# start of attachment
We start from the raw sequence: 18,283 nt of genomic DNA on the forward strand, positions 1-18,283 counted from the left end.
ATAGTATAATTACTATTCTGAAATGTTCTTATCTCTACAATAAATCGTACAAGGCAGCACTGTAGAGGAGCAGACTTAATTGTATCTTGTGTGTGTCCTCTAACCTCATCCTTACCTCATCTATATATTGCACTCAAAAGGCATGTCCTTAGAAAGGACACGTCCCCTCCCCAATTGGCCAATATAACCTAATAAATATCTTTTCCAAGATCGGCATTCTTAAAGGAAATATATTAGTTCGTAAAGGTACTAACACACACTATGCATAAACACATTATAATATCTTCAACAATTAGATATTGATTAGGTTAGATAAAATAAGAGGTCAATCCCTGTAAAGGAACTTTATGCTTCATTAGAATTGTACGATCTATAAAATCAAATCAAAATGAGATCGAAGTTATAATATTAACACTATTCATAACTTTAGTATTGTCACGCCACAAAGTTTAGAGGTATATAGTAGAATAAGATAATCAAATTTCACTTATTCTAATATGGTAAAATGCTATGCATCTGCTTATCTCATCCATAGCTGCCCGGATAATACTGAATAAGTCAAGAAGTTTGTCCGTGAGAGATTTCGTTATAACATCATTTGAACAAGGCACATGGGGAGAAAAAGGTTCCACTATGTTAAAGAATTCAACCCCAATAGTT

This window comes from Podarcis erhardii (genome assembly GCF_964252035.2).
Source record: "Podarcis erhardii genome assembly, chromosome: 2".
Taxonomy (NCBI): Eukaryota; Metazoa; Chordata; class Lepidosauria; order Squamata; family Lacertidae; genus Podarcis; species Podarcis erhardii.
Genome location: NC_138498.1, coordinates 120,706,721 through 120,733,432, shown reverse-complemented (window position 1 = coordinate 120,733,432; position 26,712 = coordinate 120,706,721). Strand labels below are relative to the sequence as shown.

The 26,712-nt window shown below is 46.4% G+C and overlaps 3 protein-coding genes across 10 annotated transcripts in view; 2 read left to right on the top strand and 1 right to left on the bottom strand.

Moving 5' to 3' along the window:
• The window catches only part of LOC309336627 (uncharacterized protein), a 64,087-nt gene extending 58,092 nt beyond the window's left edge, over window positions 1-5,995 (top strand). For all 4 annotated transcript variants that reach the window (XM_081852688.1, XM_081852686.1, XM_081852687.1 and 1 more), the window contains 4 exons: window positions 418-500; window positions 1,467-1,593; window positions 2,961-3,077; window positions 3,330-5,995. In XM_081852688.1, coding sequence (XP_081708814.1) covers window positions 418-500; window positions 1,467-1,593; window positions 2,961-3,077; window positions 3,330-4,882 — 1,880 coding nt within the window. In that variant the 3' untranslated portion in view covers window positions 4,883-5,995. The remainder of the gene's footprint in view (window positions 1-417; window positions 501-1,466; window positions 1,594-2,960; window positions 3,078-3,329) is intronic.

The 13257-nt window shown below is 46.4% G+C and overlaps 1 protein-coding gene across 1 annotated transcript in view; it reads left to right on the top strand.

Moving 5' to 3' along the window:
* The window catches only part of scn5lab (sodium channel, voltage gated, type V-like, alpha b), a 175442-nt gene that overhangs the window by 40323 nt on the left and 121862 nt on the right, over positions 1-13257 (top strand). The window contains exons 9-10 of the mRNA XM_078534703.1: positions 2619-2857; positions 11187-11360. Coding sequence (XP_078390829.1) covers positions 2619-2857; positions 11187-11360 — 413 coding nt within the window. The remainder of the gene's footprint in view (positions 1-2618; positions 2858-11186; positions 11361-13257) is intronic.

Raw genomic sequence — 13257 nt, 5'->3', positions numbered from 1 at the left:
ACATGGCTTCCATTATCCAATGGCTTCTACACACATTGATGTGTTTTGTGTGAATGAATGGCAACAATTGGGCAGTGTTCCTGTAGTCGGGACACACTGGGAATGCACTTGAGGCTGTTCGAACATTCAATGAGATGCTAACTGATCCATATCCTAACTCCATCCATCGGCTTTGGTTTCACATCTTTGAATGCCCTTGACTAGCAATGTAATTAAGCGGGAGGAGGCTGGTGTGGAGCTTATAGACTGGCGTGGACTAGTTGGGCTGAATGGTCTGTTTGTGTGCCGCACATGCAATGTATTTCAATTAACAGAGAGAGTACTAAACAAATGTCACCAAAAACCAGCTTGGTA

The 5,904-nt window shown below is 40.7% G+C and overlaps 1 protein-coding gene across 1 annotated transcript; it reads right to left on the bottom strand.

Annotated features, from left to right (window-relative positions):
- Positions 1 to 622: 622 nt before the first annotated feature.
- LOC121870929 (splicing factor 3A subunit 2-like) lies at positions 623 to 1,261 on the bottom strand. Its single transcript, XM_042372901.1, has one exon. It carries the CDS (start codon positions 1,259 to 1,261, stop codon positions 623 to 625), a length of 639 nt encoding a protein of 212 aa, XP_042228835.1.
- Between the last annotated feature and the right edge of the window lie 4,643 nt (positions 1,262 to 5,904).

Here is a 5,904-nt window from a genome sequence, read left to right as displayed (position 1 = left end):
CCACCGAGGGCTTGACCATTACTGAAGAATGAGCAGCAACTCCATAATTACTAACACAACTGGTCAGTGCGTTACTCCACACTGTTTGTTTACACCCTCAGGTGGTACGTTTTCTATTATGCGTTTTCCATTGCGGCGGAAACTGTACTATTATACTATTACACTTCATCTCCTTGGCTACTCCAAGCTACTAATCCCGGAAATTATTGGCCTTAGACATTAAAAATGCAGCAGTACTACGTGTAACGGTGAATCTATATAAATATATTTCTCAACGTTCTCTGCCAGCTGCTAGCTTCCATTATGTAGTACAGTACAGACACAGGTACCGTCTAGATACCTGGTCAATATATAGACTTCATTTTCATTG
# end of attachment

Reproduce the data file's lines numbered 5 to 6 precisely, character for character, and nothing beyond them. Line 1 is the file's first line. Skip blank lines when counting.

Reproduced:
Taxonomy (NCBI): Eukaryota; Metazoa; Chordata; class Lepidosauria; order Squamata; family Lacertidae; genus Podarcis; species Podarcis erhardii.
Genome location: NC_138498.1, coordinates 120,706,721 through 120,733,432, shown reverse-complemented (window position 1 = coordinate 120,733,432; position 26,712 = coordinate 120,706,721). Strand labels below are relative to the sequence as shown.